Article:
A cease and desist order has been issued by the Forest Department to halt logging activities in the vicinity of Crique Sarco Village. Late this evening, Chief Forest Officer Wilbur Sabido wrote to Gary Seawell, one of two investors, informing him that all operations under a private license issued under his name must be placed on hold forthwith. This succeeds a flood of concerns from villagers and stakeholders with respect to the Consent Order issued by the Caribbean Court of Justice where communal land rights are concerned. The pair of investors was initially granted access to land within the environs of Crique Sarco after getting a few villagers to sign a petition. It was later found that those who signed onto to the handwritten document do not represent the majority of villagers. News Five’s Isani Cayetano reports.
Isani Cayetano, Reporting
Crique Sarco is among thirty-nine villages in Toledo District whose land is owned communally under the Maya customary legal system. In 2007, The Supreme Court established Maya customary land rights as a form of property rights protected under the Constitution of Belize. This means that each village within the collective Maya territory has the right to decide who lives in the community, as well as how village lands are used. In Crique Sarco, private investors are seeking to access land for the purpose of logging, without consent from a majority of the villagers.
Jose Cuc, Chairperson, Crique Sarco Village
“A concession was given to Mr. Kiren Estephan and Gary Seawell of Belmopan and they are the ones that came into our land without the village council’s consent. I know the alcalde gave them the okay, but the alcalde alone cannot give the okay. We have to use the FPIC document which [is] the free, prior and informed consent of the community on a whole so that you can grant any concession or any whatsoever that you need to get.”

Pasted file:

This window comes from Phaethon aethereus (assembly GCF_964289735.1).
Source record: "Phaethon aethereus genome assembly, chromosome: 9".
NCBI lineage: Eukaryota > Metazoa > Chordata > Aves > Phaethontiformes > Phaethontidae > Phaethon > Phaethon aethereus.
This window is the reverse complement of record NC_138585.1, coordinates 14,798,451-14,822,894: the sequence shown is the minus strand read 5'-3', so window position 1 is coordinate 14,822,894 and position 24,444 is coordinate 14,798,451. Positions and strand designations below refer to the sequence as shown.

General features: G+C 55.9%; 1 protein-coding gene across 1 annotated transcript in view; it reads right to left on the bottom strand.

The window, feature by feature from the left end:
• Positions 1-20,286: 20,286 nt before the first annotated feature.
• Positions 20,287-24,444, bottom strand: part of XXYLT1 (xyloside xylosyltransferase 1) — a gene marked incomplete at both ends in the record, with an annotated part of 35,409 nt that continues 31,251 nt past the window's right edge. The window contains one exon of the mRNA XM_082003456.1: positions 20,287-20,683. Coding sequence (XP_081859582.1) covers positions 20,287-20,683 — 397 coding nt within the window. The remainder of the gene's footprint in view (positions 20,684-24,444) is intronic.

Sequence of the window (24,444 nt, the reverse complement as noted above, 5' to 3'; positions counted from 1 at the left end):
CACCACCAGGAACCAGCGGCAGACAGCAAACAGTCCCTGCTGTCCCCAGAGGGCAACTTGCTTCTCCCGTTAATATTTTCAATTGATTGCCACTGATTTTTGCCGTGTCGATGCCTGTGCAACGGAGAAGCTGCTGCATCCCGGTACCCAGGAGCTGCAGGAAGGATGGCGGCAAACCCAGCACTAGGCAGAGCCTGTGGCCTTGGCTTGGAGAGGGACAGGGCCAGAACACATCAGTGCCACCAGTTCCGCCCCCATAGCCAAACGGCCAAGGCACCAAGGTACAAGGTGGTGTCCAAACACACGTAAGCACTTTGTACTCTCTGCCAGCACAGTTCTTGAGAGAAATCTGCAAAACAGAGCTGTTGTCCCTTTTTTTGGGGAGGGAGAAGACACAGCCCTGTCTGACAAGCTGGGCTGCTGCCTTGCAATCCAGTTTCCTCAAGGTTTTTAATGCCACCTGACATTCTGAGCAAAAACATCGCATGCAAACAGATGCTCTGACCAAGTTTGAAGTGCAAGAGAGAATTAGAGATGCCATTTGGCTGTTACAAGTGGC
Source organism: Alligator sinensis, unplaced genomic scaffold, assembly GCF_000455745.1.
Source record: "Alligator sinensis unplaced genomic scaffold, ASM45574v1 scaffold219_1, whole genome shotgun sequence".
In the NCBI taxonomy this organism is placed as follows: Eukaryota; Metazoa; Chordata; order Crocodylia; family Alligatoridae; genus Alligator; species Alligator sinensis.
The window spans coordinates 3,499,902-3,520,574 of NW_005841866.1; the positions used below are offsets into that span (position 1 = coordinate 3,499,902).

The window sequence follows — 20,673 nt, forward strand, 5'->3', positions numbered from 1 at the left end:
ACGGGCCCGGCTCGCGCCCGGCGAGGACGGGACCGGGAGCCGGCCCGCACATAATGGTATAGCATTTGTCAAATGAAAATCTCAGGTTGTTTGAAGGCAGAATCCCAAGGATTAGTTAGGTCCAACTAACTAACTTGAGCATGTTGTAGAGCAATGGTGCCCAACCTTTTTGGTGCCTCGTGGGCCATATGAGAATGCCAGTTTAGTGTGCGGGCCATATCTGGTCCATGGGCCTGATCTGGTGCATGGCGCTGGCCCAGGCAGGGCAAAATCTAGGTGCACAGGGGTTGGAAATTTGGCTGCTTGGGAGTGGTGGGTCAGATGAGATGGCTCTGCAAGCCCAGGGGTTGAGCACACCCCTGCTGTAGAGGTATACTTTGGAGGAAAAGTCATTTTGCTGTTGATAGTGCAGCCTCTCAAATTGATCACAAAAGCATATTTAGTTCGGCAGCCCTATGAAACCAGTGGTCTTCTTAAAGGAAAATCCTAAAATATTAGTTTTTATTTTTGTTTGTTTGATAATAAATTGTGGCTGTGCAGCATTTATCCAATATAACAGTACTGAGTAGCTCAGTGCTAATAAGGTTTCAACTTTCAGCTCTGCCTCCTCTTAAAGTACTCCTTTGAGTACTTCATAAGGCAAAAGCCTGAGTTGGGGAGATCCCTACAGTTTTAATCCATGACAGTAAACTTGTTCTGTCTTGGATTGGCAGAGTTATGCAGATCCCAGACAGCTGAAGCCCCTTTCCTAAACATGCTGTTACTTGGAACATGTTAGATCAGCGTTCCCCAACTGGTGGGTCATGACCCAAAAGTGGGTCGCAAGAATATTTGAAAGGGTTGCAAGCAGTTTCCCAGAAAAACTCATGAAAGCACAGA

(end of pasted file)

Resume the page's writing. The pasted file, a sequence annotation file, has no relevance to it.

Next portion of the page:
The constitutional rights of Maya communities require government officials to safeguard Maya lands from harm, as they would the property of all other Belizeans.
Andres Bo, Resident, Crique Sarco Village
“If you look at our trees, our trees are very minimal because we don’t have a lot of trees here. It’s only, I think, enough for our children who are growing and if their children can get some lumber in the forest they might do so. But if not, I don’t think they will be able to get anymore.”
And that is the primary concern for Andres Bo, a former alcalde of Crique Sarco. As it is, there are hardly enough trees within the environs of the community. Of the pair of investors, Gary Seawell is well-known.
“I don’t know much about him but we were talking with the community about this investor coming into the village and the community doesn’t agree, even if we don’t know what his background is but they don’t agree.”
In February 2010, Seawell was apprehended after being on the lam for three years, following a request by the U.S. government for his extradition. He was wanted for his alleged role in a drug trafficking operation that saw the transshipment of cocaine to the United States. In November 2016, the Court of Appeal ruled in Seawell’s favor and he was set free. His recent venture into logging, particularly in the indigenous community, is being met with objection. Jose Cuc, chairman of Crique Sarco, cites the portion of the CCJ’s Consent Order that speaks to land tenure.
“This undertaking includes but is not limited to abstain from a) issuing any lease or grant to lands or resources under the National Lands Act or any other act; b) registering any interest in land; c) issuing or renewing any unauthorized for resource exploitation, including concession, permits or contracts, authorized logging, prospecting or exploration, mining or similar activity under the Forest Act, the Mines and Minerals Act, the Petroleum Act or any other act.”
Despite that piece of law, a petition with fifty-eight signatures was used to obtain a concession. Residents are now seeking to rescind that decision.
“I don’t think the fifty-eight had the majority to say, “Yes, we want this investor.” But also the investor says, when the community says they don’t want it, those people that signed wanted to turn back and they said they will turn back.”